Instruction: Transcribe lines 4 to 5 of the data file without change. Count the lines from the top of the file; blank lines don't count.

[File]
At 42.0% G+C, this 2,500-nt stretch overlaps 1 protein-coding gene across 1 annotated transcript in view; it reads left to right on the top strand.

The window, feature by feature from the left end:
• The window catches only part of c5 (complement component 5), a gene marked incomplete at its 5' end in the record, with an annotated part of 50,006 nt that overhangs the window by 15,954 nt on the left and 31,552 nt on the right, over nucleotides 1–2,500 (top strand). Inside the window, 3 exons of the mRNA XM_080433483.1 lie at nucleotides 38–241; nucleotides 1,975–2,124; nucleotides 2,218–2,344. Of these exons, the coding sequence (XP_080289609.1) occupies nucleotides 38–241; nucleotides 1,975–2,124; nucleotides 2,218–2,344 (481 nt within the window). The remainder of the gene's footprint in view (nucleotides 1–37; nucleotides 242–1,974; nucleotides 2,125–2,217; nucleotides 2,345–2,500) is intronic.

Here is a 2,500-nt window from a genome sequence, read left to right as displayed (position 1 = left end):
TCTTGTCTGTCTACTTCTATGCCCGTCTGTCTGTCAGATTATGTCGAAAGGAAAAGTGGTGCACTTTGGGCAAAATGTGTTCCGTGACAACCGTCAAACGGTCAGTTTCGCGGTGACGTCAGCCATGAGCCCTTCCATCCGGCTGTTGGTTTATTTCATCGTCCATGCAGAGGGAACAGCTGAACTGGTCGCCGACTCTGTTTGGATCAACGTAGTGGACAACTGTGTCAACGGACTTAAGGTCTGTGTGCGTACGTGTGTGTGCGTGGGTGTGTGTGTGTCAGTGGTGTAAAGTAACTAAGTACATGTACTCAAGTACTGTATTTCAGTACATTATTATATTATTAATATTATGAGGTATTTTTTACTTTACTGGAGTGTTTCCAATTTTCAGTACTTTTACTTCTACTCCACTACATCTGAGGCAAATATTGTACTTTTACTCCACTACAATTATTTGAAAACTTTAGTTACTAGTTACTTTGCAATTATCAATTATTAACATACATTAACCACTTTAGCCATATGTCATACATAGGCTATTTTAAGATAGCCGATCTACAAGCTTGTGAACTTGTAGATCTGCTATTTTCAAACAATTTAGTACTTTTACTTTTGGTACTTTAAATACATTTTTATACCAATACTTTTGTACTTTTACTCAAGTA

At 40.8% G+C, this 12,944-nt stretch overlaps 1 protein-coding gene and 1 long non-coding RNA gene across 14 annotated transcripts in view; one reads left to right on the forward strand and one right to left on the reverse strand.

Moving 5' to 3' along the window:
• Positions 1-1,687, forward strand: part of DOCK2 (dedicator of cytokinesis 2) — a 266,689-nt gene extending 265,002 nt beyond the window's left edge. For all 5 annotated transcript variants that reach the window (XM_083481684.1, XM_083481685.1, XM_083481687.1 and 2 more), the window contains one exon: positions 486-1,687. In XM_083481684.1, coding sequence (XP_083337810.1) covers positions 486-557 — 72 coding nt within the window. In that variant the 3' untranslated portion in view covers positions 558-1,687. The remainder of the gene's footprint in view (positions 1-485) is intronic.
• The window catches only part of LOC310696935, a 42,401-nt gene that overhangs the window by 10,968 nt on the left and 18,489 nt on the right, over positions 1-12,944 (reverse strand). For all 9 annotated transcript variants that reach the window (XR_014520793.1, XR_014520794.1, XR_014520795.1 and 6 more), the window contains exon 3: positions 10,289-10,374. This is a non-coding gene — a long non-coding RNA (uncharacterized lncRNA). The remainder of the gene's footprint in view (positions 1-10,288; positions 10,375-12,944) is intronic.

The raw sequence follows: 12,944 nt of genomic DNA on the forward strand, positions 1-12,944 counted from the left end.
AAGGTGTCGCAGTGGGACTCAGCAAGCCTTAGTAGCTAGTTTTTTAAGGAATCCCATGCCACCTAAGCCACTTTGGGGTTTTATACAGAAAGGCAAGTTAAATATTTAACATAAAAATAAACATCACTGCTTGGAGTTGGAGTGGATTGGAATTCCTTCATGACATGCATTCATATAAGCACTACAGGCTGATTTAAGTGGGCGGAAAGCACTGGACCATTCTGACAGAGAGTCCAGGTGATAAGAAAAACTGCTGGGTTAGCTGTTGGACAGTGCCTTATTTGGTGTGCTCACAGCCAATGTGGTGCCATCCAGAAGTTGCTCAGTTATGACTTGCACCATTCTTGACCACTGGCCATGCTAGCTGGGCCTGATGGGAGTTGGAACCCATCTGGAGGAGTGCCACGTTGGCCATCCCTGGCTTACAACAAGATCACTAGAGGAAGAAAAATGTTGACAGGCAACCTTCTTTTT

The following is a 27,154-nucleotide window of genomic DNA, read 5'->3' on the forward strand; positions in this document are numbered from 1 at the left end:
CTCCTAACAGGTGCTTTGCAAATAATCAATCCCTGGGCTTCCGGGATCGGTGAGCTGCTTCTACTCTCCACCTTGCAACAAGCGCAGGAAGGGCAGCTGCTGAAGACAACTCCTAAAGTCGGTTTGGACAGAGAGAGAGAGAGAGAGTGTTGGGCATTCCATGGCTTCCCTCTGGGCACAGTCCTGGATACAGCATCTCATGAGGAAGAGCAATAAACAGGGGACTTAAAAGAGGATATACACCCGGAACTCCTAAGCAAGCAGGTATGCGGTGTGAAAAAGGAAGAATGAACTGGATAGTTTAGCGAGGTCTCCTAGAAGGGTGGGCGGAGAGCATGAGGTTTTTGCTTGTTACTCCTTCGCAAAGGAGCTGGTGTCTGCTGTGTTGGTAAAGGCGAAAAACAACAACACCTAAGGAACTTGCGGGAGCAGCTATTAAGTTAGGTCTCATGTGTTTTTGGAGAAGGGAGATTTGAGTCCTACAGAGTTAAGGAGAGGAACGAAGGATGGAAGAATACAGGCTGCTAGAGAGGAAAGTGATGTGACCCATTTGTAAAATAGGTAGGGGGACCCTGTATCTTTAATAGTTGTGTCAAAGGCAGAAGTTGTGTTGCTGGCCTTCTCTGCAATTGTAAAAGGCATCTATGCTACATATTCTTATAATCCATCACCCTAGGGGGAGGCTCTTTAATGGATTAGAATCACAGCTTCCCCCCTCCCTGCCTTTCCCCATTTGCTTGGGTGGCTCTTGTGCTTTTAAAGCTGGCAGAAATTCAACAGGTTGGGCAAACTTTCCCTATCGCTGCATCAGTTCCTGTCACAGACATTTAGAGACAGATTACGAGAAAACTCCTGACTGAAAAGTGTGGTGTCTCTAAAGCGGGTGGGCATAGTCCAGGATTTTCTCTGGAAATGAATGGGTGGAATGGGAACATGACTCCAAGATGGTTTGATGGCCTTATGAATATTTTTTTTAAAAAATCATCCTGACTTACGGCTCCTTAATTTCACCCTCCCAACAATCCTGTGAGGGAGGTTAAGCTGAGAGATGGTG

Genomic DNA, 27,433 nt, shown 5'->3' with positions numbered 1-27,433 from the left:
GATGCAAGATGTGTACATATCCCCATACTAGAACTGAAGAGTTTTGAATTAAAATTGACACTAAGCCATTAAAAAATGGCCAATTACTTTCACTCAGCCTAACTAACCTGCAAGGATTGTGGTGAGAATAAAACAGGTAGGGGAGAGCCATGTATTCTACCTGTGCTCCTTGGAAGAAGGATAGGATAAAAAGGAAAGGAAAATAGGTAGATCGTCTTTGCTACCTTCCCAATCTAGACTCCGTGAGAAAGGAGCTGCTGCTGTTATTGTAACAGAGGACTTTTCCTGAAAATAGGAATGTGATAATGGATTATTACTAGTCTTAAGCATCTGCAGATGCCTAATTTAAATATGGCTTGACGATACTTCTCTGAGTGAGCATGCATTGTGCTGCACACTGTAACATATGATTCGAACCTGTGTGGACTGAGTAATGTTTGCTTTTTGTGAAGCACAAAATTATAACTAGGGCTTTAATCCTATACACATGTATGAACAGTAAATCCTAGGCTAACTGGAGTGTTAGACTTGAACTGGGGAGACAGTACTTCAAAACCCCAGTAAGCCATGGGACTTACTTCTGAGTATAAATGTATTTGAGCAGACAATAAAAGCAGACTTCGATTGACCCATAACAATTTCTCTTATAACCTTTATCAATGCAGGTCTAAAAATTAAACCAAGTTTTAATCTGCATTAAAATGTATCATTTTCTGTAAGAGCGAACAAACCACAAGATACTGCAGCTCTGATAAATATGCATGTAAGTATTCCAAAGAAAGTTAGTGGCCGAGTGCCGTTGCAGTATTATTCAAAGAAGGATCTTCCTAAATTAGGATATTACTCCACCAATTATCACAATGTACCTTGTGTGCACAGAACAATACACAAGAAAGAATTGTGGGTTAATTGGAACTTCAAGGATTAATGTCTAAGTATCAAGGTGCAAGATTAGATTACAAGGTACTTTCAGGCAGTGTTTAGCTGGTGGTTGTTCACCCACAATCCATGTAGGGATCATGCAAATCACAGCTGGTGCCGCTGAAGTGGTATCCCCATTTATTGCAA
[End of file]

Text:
Here is a 2,500-nt window from a genome sequence, read left to right as displayed (position 1 = left end):
TCTTGTCTGTCTACTTCTATGCCCGTCTGTCTGTCAGATTATGTCGAAAGGAAAAGTGGTGCACTTTGGGCAAAATGTGTTCCGTGACAACCGTCAAACGGTCAGTTTCGCGGTGACGTCAGCCATGAGCCCTTCCATCCGGCTGTTGGTTTATTTCATCGTCCATGCAGAGGGAACAGCTGAACTGGTCGCCGACTCTGTTTGGATCAACGTAGTGGACAACTGTGTCAACGGACTTAAGGTCTGTGTGCGTACGTGTGTGTGCGTGGGTGTGTGTGTGTCAGTGGTGTAAAGTAACTAAGTACATGTACTCAAGTACTGTATTTCAGTACATTATTATATTATTAATATTATGAGGTATTTTTTACTTTACTGGAGTGTTTCCAATTTTCAGTACTTTTACTTCTACTCCACTACATCTGAGGCAAATATTGTACTTTTACTCCACTACAATTATTTGAAAACTTTAGTTACTAGTTACTTTGCAATTATCAATTATTAACATACATTAACCACTTTAGCCATATGTCATACATAGGCTATTTTAAGATAGCCGATCTACAAGCTTGTGAACTTGTAGATCTGCTATTTTCAAACAATTTAGTACTTTTACTTTTGGTACTTTAAATACATTTTTATACCAATACTTTTGTACTTTTACTCAAGTA